Social media is busting out of the marketing department and demanding attention in other parts of the business. While social marketing is still the subject of the most magazine articles, social media can and should be used across public-facing business units, including but not limited to: Marketing, public relations, sales, customer service and support, and human resources.
Becoming a social business requires a strategy, executive focus, and dedicated resources. But in the long run, it is likely to pay off; customers increasingly expect to interact with companies and other customers through social media, at every stage of the customer experience.
Large enterprises have already moved toward the social business concept, and more midsized organizations are certain to follow. On the path to social business, there are stumbling blocks aplenty. Lack of executive buy in may result in inadequate resources. Poor internal collaboration can create social media silos that detract from the customer experience. Plan carefully to increase social success factors in these areas:
Step 1: Align social media goals with corporate objectives
Alignment is essential to realizing any business goal, whether it be between departments, between employees and management, or between strategy and policy. When you have the potential for many employees and an unlimited number of customers to be posting, tweeting, liking, and linking all day, every day, it can be easy to lose track of the bigger picture. Social businesses will need a way to step back, measure, tweak and realign as the journey progresses.
Step 2: Create organizational-wide strategy.
The move from social media marketing to becoming a social business requires a new strategy and executive focus outside of the marketing department. There needs to be top-down leadership that demonstrates to the organization that the social face of the business is an important priority.
Step 3: Create written social media policies.
The social business strategy needs to be actualized through written policy, just as with any important business objective. The business will need a shared vision of which share social media tools will be used across the organization.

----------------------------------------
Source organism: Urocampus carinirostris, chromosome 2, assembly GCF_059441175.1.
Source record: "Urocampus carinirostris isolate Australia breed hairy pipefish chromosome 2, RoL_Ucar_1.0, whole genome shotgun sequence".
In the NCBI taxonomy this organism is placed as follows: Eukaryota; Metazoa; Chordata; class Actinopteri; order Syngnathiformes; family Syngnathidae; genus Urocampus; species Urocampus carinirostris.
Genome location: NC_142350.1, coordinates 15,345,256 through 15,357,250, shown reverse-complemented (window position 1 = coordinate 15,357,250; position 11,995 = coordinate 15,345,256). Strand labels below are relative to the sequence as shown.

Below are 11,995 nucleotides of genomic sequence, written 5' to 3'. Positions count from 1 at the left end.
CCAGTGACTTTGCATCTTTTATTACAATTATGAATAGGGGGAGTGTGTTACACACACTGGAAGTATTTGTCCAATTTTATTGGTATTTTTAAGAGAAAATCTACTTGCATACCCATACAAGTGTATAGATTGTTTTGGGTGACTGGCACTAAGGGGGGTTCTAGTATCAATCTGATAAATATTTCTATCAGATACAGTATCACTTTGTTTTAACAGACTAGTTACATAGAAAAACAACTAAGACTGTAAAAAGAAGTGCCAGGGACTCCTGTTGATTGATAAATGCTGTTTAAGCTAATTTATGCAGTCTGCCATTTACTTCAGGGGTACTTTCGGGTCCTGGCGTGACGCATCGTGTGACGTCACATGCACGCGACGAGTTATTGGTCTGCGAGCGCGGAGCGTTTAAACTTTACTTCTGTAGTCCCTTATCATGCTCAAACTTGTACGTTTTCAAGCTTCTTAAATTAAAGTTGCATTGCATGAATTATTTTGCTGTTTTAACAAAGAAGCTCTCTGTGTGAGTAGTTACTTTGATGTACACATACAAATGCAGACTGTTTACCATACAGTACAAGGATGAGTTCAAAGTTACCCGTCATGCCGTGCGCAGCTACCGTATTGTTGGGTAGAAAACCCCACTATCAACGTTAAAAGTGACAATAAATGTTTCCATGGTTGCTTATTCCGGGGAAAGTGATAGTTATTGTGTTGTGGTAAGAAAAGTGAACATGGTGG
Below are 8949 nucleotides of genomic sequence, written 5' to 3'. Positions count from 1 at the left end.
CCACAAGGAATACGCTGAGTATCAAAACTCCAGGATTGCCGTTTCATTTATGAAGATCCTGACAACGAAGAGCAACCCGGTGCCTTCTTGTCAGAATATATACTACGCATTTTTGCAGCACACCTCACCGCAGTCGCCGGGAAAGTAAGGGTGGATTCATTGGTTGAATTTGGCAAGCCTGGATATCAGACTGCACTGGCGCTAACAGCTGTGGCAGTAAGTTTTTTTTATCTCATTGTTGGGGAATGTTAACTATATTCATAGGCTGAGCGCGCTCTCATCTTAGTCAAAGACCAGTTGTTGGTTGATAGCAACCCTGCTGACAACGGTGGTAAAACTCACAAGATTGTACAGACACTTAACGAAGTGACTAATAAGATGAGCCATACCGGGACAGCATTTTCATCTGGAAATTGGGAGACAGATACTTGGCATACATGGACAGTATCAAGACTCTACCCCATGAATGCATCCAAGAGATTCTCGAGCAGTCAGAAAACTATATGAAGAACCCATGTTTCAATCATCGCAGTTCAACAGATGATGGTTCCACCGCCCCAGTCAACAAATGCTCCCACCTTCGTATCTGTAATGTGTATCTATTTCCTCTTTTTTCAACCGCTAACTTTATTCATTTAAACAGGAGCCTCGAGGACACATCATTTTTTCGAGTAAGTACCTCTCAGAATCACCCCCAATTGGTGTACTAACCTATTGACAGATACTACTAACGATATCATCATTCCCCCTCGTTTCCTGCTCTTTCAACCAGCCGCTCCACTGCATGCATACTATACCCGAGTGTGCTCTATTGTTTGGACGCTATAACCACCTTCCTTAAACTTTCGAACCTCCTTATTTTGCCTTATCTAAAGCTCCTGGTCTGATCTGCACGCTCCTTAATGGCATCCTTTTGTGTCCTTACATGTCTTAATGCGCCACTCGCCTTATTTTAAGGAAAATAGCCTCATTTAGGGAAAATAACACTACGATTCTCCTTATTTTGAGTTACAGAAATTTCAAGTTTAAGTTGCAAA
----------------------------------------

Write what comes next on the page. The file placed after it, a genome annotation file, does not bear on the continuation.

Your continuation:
Step 4: Decide how to measure success.
It’s important that social media success can be measured and analyzed. That means the social strategy needs to define success and the business policies need to establish the systems and methods for measurement and reporting.
Step 5: Dedicate human capital to social media
Social media champions (usually led by marketing/PR) need to help the company establish brand identities and create rules of usage for each social channel. For ongoing operations, 78% of companies surveyed employed a team of dedicated people for social media. Social media employees can form their own group at the corporate level, with different employees having different areas of operations. Alternately, the social specialists can be dispersed at the division or departmental level but must remain in constant cooperation with counterparts in order to avoid social silos and a disjointed corporate voice.
Step 6: Use a social CRM solution.
Social CRM is already used by 37% of companies surveyed by Altimeter Group. A study by Nucleus Research found that using Social CRM enabled sales teams to be 11.8% more productive. To take advantage of the power of social CRM, you’ll need a system that does more than simply track your customers’ social media usage. Your CRM should be able to help you turn unstructured social data into highly usable information, such as new tasks, leads and opportunities.
Step 7: Train your team on social media rules, messages and best practices.
Take heed! This is an area of risk for most organizations. Altimeter Group found that only one-third of companies had any type of formalized social training program for employees. This is not an area to address on an ad hoc basis. If you want a clear, consistent customer experience through social media, employees must know exactly how to meet business objectives.